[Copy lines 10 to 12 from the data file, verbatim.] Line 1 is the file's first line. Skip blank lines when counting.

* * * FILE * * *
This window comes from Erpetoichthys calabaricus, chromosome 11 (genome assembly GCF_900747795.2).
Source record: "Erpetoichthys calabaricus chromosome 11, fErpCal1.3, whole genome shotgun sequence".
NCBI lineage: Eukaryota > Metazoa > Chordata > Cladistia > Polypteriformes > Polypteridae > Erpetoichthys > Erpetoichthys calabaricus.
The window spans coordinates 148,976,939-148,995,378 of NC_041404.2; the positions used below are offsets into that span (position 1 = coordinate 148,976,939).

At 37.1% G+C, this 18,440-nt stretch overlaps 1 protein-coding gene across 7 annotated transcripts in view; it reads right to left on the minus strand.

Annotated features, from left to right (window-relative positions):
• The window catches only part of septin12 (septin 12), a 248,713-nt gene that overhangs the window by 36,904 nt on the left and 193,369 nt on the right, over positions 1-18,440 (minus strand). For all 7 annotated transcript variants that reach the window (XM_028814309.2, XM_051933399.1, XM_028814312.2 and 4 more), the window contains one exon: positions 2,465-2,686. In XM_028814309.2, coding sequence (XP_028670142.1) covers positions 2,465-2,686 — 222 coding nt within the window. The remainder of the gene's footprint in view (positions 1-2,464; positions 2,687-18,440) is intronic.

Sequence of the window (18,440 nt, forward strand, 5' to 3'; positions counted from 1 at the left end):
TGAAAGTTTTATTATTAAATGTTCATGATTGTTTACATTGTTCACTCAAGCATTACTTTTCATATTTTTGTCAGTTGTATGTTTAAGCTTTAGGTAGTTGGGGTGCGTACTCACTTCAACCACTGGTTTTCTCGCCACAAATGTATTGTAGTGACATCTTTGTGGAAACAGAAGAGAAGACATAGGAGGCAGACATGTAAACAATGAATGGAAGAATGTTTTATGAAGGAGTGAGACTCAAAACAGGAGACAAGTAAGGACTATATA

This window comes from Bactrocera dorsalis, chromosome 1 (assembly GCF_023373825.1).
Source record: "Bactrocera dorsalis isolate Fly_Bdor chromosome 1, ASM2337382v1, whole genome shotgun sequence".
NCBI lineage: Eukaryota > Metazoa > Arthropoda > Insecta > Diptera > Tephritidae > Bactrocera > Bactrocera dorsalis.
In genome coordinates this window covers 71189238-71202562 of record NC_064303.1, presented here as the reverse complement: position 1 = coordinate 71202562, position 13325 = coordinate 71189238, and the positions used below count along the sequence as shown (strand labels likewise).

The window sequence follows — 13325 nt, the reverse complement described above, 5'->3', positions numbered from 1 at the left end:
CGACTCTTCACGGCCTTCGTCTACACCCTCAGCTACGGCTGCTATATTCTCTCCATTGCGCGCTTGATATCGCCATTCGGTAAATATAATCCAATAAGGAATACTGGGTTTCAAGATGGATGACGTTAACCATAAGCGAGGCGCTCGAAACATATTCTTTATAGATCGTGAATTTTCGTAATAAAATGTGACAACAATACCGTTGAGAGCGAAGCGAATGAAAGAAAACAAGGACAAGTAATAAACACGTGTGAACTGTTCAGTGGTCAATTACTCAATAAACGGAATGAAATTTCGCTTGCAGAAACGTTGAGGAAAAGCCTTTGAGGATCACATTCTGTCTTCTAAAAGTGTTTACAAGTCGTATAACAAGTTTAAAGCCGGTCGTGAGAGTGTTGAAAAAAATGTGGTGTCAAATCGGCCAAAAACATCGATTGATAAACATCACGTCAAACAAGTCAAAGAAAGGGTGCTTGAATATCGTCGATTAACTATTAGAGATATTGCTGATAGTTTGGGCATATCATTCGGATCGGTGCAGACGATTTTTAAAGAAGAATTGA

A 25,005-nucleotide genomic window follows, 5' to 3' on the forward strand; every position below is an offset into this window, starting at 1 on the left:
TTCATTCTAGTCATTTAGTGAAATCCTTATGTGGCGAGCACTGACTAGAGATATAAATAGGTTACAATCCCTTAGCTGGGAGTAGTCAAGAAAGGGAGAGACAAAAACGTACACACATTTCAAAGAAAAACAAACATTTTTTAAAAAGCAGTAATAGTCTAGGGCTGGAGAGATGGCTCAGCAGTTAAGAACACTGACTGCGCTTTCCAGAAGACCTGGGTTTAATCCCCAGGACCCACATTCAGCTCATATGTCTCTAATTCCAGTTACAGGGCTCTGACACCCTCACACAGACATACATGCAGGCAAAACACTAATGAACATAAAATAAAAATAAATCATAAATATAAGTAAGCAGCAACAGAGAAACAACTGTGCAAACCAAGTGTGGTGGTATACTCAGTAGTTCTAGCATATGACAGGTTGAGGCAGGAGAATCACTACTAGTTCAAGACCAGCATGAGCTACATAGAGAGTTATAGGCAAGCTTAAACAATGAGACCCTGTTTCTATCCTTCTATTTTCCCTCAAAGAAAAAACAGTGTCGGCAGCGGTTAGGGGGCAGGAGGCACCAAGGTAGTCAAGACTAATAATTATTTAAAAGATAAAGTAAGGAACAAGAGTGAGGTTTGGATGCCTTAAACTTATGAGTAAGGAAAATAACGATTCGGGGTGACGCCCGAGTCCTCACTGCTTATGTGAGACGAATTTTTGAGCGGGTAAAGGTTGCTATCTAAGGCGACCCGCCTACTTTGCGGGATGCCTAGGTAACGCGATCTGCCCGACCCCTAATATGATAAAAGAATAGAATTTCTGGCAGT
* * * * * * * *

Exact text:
This window comes from Bactrocera dorsalis, chromosome 1 (assembly GCF_023373825.1).
Source record: "Bactrocera dorsalis isolate Fly_Bdor chromosome 1, ASM2337382v1, whole genome shotgun sequence".
NCBI lineage: Eukaryota > Metazoa > Arthropoda > Insecta > Diptera > Tephritidae > Bactrocera > Bactrocera dorsalis.